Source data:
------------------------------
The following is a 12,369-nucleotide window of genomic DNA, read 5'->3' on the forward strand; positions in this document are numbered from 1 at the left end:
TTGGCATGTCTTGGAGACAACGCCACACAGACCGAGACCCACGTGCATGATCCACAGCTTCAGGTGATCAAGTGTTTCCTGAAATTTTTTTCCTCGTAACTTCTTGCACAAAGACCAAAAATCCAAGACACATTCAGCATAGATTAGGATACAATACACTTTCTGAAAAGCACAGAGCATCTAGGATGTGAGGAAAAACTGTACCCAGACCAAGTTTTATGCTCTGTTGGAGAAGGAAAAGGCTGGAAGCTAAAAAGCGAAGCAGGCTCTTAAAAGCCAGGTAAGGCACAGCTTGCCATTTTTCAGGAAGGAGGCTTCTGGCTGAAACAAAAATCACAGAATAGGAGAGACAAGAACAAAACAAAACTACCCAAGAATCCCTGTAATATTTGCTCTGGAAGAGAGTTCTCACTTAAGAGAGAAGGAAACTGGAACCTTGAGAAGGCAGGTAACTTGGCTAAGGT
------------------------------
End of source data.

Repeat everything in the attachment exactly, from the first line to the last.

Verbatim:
The following is a 12,369-nucleotide window of genomic DNA, read 5'->3' on the forward strand; positions in this document are numbered from 1 at the left end:
TTGGCATGTCTTGGAGACAACGCCACACAGACCGAGACCCACGTGCATGATCCACAGCTTCAGGTGATCAAGTGTTTCCTGAAATTTTTTTCCTCGTAACTTCTTGCACAAAGACCAAAAATCCAAGACACATTCAGCATAGATTAGGATACAATACACTTTCTGAAAAGCACAGAGCATCTAGGATGTGAGGAAAAACTGTACCCAGACCAAGTTTTATGCTCTGTTGGAGAAGGAAAAGGCTGGAAGCTAAAAAGCGAAGCAGGCTCTTAAAAGCCAGGTAAGGCACAGCTTGCCATTTTTCAGGAAGGAGGCTTCTGGCTGAAACAAAAATCACAGAATAGGAGAGACAAGAACAAAACAAAACTACCCAAGAATCCCTGTAATATTTGCTCTGGAAGAGAGTTCTCACTTAAGAGAGAAGGAAACTGGAACCTTGAGAAGGCAGGTAACTTGGCTAAGGT